Seventeen EMS agencies participated in the pilot phase of the Massachusetts EMS Stroke QIC from July 2009 through June 2012. In a baseline survey, (n=14 respondents), organizations classified themselves as private, municipal, fire department–based, or volunteer EMS services from rural, urban, city, or suburban settings throughout Massachusetts (Table 2). QI teams ranged from 1 to 4 members and included EMS QI coordinators, managers, medical directors, and hospital-based EMS and stroke coordinators. Thirteen of the agencies were considered active participants (ie, attended at least 50% of learning sessions, tracked measure performance, and regularly engaged in QI activities).

Performance measures were collected and analyzed for 3,009 patients (agency range, 2–1,560) with a clinical impression of stroke, suspected stroke, or TIA. Four of the 5 stroke quality performance measures (blood glucose tested, time last-known-well, documented, time of symptom discovery documented, and stroke prenotification to hospital) showed significant trends of improvement over time (Figure); all 5 performance measures showed an increase in adherence over time (Table 3).

Plotted graphs

Figure. Performance measures adherence and average percentage change over time, Massachusetts Emergency Medical Service Stroke Quality Improvement project, July 2009–June 2012. Asterisks indicate measures with significant changes from baseline. Abbreviation: APC, average percentage change.   [A tabular version of this figure is also available.]

Eleven EMTs representing 11 different agencies and 1 hospital EMS coordinator attended the focus groups. After examination of the data, results were consolidated into 2 emerging themes: incentives for participation in the collaborative and barriers to participation in the collaborative.

The overarching theme of the focus groups was that the QIC provided participants with an efficient and effective framework for stroke QI and the opportunity to share and learn from each other. Benefits of continued participation in the QIC included the introduction of new stroke care practices, opportunities for statewide networking, and improved working relationships with hospital staff and medical directors. Barriers to participation were centered on the availability of resources, specifically staff time.

Participants described benefits of and barriers to QIC participation:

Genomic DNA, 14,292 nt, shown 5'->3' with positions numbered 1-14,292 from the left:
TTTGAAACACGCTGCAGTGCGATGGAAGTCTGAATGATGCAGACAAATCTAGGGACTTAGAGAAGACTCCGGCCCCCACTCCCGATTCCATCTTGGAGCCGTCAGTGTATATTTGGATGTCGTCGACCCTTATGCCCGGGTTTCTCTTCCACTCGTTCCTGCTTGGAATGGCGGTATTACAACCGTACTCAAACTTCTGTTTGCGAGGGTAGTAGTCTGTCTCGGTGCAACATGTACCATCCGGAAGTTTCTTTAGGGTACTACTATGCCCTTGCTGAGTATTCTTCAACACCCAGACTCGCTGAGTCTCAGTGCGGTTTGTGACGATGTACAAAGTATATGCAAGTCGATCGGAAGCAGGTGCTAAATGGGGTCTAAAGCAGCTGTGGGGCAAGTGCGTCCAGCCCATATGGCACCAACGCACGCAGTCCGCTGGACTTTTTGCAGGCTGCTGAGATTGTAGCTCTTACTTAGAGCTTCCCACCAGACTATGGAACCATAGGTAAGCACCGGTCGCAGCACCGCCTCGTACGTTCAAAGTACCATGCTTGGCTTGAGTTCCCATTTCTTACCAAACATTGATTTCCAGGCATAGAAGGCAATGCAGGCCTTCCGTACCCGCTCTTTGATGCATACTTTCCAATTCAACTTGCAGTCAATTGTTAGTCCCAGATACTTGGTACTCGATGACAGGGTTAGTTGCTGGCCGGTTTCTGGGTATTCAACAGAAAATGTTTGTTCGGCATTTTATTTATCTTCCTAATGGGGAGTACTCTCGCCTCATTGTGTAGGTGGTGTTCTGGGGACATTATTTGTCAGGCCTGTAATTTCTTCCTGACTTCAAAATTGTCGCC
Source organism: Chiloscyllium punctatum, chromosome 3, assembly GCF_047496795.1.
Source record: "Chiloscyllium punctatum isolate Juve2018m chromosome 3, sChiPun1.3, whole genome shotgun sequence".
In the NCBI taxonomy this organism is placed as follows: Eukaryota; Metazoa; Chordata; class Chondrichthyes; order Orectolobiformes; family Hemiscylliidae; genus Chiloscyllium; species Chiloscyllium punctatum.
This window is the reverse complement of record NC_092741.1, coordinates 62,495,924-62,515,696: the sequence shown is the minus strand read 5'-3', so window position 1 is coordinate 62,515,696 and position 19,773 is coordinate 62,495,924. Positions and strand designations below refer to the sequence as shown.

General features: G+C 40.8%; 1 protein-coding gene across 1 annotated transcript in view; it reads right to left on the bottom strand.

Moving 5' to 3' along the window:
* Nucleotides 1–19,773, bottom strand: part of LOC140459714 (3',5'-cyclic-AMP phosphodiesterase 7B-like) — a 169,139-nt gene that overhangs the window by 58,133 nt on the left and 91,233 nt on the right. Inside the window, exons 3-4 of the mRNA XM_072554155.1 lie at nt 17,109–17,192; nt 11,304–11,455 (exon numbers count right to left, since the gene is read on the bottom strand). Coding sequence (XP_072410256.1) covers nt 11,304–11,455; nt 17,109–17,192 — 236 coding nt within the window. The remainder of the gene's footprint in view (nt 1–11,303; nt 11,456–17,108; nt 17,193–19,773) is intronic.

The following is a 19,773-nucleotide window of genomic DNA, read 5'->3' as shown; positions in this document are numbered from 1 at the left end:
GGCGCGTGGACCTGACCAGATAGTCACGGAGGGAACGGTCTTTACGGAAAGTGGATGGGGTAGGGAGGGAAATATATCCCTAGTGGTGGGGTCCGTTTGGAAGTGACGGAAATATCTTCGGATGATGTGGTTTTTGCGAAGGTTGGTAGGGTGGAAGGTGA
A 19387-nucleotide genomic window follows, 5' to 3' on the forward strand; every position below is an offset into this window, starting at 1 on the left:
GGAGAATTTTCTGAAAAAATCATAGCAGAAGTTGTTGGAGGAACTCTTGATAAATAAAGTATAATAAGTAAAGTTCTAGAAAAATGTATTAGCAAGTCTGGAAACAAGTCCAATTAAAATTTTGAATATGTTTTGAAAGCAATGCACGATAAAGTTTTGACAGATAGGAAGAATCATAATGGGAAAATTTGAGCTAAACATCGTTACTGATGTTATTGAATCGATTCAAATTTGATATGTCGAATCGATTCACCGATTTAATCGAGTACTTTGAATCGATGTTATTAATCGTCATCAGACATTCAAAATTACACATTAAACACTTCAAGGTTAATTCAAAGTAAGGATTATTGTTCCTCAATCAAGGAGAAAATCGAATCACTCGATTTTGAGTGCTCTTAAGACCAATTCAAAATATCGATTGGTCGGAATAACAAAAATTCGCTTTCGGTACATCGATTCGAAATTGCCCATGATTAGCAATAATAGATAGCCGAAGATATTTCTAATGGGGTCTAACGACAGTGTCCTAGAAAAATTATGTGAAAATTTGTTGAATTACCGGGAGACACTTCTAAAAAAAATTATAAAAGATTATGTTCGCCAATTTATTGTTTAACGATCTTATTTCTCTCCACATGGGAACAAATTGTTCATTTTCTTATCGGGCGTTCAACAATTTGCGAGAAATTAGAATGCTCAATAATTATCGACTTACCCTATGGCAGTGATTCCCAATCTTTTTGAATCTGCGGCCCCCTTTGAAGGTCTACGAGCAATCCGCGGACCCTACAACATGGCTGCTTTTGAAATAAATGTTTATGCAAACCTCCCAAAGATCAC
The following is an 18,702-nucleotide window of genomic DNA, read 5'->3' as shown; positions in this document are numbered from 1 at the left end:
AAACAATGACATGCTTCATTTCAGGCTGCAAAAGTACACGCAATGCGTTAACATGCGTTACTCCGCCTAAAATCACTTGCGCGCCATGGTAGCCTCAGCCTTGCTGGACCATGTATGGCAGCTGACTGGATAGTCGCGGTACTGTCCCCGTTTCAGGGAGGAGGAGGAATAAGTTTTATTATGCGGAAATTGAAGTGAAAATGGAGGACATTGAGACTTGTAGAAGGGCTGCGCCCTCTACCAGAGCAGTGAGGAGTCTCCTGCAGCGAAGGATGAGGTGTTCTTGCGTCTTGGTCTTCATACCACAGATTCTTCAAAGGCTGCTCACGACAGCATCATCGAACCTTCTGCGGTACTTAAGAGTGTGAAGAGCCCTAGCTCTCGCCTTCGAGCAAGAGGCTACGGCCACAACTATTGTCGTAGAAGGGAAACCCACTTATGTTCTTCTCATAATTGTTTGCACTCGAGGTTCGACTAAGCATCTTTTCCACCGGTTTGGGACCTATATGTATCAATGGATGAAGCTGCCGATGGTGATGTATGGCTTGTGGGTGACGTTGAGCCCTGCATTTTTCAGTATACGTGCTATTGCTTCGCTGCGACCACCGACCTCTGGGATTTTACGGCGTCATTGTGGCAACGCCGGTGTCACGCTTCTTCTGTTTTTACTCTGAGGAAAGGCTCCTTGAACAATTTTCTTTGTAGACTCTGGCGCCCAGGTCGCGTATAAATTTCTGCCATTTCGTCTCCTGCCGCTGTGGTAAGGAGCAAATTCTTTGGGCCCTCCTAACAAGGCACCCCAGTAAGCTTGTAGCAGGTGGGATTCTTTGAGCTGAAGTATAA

Benefits of participation

  • Provided a framework for stroke data collection and analysis using performance measures.
  • Provided data to illustrate improvements in patient care. “Hospitals collect data on everything but no one was asking for prehospital data. The data we are showing makes a difference in the patient ahead of time.”
  • Offered opportunity for learning and sharing best practices. “I like that nothing is proprietary. Presenters will email their presentation to us and allow us to come back and use it in our own department.”
  • Enabled sharing of information, best practices, and challenges among various EMS agencies that would not normally collaborate.
  • Provided networking opportunities between EMS personnel, clinicians, state agency staff, and physicians. “There is a great cross-section of people both geographically and from a variety of services and expertise.”
  • Allowed participants to become familiar with QI tools and use of new strategies to successfully implement change.

Barriers to participation

  • Competing project priorities and other quality improvement responsibilities.
  • Limited staff time and resources for stroke care. “We have other projects going on, like STEMI [ST Segment Elevation Myocardial Infarction], and our time has to be split. The [EMS] department does not have a lot of resources. However, the technology and automation helps.”
  • Difficulty obtaining buy-in from leadership at the start of the project.
  • Logistical challenges to travel, lack of staff coverage, and funding for the additional cost of overtime, which limited attendance at in-person meetings.

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Discussion

QICs are a widely accepted approach in many areas of health care but have not been used previously in the prehospital setting. Furthermore, numerous efforts are ongoing nationally to improve stroke care. Most prehospital QI efforts address stroke identification in the field through a series of educational strategies and the subsequent implementation of stroke screening tools (23–27). A successful model in North Carolina has presented EMS agencies with tool kits containing stroke performance measure reports for benchmarking and suggestions for improvement (28,29).

Our pilot EMS Stroke QIC was conducted with 17 agencies throughout Massachusetts. In the acute hospital setting, programs such as the Stroke Collaborative Reaching for Excellence (SCORE), the model for this pilot study, have successfully improved the in-hospital care of stroke patients by using a QIC (3,15). Participating EMS agencies attended learning sessions, engaged in collaborative improvement activities, used rapid-cycle improvement techniques, and evaluated the clinical care provided to stroke patients by using 5 standardized performance measures (Table 1).